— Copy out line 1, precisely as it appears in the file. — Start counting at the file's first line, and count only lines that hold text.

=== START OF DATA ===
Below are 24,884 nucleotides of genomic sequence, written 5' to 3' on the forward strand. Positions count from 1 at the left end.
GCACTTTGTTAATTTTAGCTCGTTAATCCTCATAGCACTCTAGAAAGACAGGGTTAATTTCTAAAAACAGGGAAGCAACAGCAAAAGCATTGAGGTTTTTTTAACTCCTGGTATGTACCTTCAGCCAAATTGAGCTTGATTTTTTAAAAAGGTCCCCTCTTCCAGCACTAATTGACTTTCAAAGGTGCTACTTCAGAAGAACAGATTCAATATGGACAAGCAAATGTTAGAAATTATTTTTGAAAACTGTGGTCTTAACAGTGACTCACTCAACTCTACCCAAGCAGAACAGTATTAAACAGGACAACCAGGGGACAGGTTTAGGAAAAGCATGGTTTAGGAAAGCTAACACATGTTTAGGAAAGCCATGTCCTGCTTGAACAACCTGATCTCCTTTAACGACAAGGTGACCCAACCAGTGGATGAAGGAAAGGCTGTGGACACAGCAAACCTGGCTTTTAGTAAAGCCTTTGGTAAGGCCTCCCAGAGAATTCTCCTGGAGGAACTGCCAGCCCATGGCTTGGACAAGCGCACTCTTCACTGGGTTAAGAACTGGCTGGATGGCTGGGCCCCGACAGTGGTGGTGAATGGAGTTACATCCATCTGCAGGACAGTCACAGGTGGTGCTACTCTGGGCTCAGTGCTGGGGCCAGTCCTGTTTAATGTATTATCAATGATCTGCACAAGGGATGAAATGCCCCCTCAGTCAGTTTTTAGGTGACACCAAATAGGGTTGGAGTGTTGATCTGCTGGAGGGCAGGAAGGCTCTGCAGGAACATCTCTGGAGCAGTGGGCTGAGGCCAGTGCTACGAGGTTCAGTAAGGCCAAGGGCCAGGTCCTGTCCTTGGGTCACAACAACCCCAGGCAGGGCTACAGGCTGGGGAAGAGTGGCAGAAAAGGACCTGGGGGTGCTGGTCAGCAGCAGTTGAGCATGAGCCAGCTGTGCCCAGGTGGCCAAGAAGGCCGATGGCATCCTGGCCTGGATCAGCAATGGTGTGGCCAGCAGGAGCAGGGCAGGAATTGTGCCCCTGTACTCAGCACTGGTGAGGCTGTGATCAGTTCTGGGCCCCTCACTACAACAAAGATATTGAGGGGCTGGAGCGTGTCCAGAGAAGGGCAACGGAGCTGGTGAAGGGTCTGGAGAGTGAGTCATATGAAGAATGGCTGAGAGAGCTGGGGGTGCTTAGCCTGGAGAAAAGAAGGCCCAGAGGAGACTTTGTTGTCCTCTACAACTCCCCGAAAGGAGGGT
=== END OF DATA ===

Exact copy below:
Below are 24,884 nucleotides of genomic sequence, written 5' to 3' on the forward strand. Positions count from 1 at the left end.